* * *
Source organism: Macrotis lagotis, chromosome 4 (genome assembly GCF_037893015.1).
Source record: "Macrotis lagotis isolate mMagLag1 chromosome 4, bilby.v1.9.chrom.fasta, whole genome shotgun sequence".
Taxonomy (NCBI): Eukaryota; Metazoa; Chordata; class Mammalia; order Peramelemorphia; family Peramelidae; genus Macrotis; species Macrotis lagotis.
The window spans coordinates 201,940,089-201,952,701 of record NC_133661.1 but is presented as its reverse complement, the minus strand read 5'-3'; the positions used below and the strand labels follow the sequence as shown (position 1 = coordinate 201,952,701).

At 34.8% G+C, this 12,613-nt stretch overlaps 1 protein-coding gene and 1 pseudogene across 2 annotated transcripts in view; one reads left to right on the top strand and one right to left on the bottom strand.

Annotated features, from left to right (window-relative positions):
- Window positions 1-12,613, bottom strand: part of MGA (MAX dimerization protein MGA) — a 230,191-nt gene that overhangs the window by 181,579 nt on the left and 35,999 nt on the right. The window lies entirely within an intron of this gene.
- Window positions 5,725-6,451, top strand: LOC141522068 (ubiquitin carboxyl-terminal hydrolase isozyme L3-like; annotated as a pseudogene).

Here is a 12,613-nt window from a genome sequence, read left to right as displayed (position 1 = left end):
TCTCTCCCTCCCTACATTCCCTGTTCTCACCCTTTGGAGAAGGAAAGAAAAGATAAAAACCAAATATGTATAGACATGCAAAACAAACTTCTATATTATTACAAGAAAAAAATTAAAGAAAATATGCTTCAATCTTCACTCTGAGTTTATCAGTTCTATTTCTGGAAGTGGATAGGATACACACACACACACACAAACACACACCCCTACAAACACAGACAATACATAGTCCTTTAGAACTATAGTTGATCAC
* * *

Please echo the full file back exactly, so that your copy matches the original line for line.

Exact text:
Source organism: Macrotis lagotis, chromosome 4 (genome assembly GCF_037893015.1).
Source record: "Macrotis lagotis isolate mMagLag1 chromosome 4, bilby.v1.9.chrom.fasta, whole genome shotgun sequence".
Taxonomy (NCBI): Eukaryota; Metazoa; Chordata; class Mammalia; order Peramelemorphia; family Peramelidae; genus Macrotis; species Macrotis lagotis.
The window spans coordinates 201,940,089-201,952,701 of record NC_133661.1 but is presented as its reverse complement, the minus strand read 5'-3'; the positions used below and the strand labels follow the sequence as shown (position 1 = coordinate 201,952,701).

At 34.8% G+C, this 12,613-nt stretch overlaps 1 protein-coding gene and 1 pseudogene across 2 annotated transcripts in view; one reads left to right on the top strand and one right to left on the bottom strand.

Annotated features, from left to right (window-relative positions):
- Window positions 1-12,613, bottom strand: part of MGA (MAX dimerization protein MGA) — a 230,191-nt gene that overhangs the window by 181,579 nt on the left and 35,999 nt on the right. The window lies entirely within an intron of this gene.
- Window positions 5,725-6,451, top strand: LOC141522068 (ubiquitin carboxyl-terminal hydrolase isozyme L3-like; annotated as a pseudogene).

Here is a 12,613-nt window from a genome sequence, read left to right as displayed (position 1 = left end):
TCTCTCCCTCCCTACATTCCCTGTTCTCACCCTTTGGAGAAGGAAAGAAAAGATAAAAACCAAATATGTATAGACATGCAAAACAAACTTCTATATTATTACAAGAAAAAAATTAAAGAAAATATGCTTCAATCTTCACTCTGAGTTTATCAGTTCTATTTCTGGAAGTGGATAGGATACACACACACACACACAAACACACACCCCTACAAACACAGACAATACATAGTCCTTTAGAACTATAGTTGATCAC